The Sum of Us: What Racism Costs Everyone and How We Can Prosper Together

NEW YORK TIMES BESTSELLER – LONGLISTED FOR THE NATIONAL BOOK AWARD – One of today’s most insightful and influential thinkers offers a powerful exploration of inequality and the lesson that generations of Americans have failed to learn: Racism has a cost for everyone–not just for people of color.

“This is the book I’ve been waiting for.”–Ibram X. Kendi, #1 New York Times bestselling author of How to Be an Antiracist

Heather McGhee’s specialty is the American economy–and the mystery of why it so often fails the American public. From the financial crisis of 2008 to rising student debt to collapsing public infrastructure, she found a root problem: racism in our politics and policymaking. But not just in the most obvious indignities for people of color. Racism has costs for white people, too. It is the common denominator of our most vexing public problems, the core dysfunction of our democracy and constitutive of the spiritual and moral crises that grip us all. But how did this happen? And is there a way out?

McGhee embarks on a deeply personal journey across the country from Maine to Mississippi to California, tallying what we lose when we buy into the zero-sum paradigm–the idea that progress for some of us must come at the expense of others. Along the way, she meets white people who confide in her about losing their homes, their dreams, and their shot at better jobs to the toxic mix of American racism and greed. This is the story of how public goods in this country–from parks and pools to functioning schools–have become private luxuries; of how unions collapsed, wages stagnated, and inequality increased; and of how this country, unique among the world’s advanced economies, has thwarted universal healthcare.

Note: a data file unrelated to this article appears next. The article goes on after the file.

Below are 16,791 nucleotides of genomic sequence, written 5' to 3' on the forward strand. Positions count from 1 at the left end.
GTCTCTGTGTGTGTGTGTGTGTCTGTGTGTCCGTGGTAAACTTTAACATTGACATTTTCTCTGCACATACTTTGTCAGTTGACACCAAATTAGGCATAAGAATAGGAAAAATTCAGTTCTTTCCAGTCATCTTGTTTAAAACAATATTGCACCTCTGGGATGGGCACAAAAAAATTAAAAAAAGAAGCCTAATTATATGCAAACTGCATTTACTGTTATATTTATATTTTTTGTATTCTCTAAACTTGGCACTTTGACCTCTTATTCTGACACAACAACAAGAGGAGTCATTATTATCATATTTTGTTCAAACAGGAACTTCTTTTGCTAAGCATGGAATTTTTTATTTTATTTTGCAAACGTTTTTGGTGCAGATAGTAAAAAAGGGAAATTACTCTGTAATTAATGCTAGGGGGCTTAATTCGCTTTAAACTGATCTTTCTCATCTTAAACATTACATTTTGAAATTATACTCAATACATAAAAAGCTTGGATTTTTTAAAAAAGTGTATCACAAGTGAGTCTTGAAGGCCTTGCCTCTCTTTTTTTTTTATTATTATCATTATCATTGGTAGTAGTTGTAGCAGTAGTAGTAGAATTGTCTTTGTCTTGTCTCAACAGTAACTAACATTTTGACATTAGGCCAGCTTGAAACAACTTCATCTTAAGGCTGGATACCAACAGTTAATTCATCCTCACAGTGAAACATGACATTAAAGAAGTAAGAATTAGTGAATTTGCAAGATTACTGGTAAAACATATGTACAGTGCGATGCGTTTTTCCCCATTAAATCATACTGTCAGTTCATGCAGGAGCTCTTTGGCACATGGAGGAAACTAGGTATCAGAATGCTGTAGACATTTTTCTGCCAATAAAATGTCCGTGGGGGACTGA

But in unlikely places of worship and work, McGhee finds proof of what she calls the Solidarity Dividend: the benefits we gain when people come together across race to accomplish what we simply can’t do on our own. The Sum of Us is not only a brilliant analysis of how we arrived here but also a heartfelt message, delivered with startling empathy, from a black woman to a multiracial America. It leaves us with a new vision for a future in which we finally realize that life can be more than a zero-sum game.

Heather McGhee is an expert in economic and social policy. The former president of the inequality-focused think tank Demos, McGhee has drafted legislation, testified before Congress, and contributed regularly to news shows including NBC’s Meet the Press. She now chairs the board of Color of Change, the nation’s largest online racial justice organization. McGhee holds a BA in American studies from Yale University and a JD from the University of California, Berkeley, School of Law.

Review Quotes:

“A book for every American.” –Elizabeth Gilbert

“Illuminating and hopeful . . . McGhee isn’t a stinging polemicist; she cajoles instead of ridicules. She appeals to concrete self-interest in order to show how our fortunes are tied up with the fortunes of others. ‘We suffer because our society was raised deficient in social solidarity, ‘ she writes, explaining that this idea is ‘true to my optimistic nature.’ She is compassionate but also clear-eyed, refusing to downplay the horrors of racism. . . . There is a striking clarity to this book; there is also a depth of kindness in it that all but the most churlish readers will find moving.” –Jennifer Szalai, The New York Times

“One of the most fascinating things about The Sum of Us is how it challenges the assumptions of both white antiracism activists and progressives who just want to talk about class.” The New York Times, “The Book That Should Change How Progressives Talk About Race”

“Required reading to move the country forward . . . Every so often a book comes along that seems perfectly timed to the moment and has the potential to radically shift our cultural conversation. [ The Sum of Us] is one of those books. . . . It is a sometimes angry or frustrated book, rooted in McGhee’s long career at Demos trying and mostly failing to secure legislation that would benefit the public. But in the end, it’s a hopeful book because McGhee’s vision is so clear and so convincing.” Chicago Tribune

$32.00

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